Judge to hear arguments on Dakota Access pipeline work

WASHINGTON, D.C. — A federal judge in Washington, D.C., is hearing arguments on whether to stop work on the $3.8 billion Dakota Access pipeline until a legal battle with American Indian tribes is resolved.

Developer Energy Transfer Partners last week received final approval from the Army to lay pipe under the Missouri River in North Dakota — the final chunk of construction for the 1,200-mile pipeline to move North Dakota oil to Illinois.

READ MORE: Tribe files legal challenge as construction of Dakota Access pipeline continues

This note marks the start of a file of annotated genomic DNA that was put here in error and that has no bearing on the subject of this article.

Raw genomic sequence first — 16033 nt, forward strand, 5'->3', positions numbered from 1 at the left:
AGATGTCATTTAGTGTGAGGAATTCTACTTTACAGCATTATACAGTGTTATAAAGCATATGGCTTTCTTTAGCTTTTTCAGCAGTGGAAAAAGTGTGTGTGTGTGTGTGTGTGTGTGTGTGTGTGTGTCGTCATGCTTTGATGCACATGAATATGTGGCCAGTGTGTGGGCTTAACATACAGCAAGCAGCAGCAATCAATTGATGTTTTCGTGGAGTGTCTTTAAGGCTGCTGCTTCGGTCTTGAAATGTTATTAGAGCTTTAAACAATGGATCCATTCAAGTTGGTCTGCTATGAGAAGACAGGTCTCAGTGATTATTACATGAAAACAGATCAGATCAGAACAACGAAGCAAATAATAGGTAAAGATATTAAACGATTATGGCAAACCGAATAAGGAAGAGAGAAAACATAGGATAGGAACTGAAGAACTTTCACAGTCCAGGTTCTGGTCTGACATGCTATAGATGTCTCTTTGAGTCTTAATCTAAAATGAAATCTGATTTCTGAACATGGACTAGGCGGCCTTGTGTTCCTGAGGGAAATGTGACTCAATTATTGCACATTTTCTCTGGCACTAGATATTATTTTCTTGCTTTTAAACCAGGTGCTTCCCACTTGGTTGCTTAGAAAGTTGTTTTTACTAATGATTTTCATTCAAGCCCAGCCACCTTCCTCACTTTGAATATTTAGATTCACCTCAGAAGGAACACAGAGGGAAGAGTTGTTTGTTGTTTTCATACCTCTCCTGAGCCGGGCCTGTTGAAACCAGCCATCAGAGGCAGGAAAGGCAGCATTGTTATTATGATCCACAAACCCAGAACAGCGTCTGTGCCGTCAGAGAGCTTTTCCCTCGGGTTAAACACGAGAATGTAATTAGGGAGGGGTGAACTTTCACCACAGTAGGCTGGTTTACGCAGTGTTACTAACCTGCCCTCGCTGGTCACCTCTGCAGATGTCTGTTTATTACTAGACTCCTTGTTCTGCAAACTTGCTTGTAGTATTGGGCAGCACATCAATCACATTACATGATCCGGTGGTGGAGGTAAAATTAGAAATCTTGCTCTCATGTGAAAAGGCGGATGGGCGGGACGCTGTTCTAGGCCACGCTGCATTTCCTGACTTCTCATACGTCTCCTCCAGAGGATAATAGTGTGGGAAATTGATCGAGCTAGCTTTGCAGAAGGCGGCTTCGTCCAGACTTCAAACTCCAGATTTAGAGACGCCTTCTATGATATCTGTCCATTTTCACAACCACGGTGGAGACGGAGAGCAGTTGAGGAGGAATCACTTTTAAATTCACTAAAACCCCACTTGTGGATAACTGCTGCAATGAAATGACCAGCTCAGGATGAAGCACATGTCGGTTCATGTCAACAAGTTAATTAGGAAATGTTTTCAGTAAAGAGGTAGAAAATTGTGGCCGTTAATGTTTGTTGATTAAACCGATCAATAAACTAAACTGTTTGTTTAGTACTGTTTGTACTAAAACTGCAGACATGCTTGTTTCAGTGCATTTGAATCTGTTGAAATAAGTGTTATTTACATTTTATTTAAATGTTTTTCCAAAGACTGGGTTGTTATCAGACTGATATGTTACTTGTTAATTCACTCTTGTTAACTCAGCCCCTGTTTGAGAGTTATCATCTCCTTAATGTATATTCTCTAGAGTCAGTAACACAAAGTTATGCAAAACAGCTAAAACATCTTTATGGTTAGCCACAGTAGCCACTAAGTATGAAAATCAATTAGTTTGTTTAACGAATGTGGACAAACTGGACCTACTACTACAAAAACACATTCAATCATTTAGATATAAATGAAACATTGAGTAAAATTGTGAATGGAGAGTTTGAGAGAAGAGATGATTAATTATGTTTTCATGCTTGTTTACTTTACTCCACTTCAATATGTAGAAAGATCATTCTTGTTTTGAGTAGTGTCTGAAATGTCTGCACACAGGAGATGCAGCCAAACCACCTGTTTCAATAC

The Cheyenne River Sioux filed a legal challenge to the easement Thursday in federal court in Washington, D.C.

A spokesperson for Energy Transfer Partners, the company building the pipeline, said in a statement last week that construction continued again immediately after the Army granted the final easement last Tuesday to complete the project.

READ MORE: Army Corps grants final permit to finish construction of Dakota Access pipeline

It’s the latest development in what has been a months-long battle over the project, which Native American tribes and environmental activists say threatens cultural sites and contaminates nearby water sources. Energy Transfer Partners, the company building the pipeline, has said it’s safer than other methods of moving oil, like by train or truck.

U.S. District Judge James Boasberg is to hear arguments this afternoon on whether the construction of the pipeline should be stopped while the lawsuit plays out.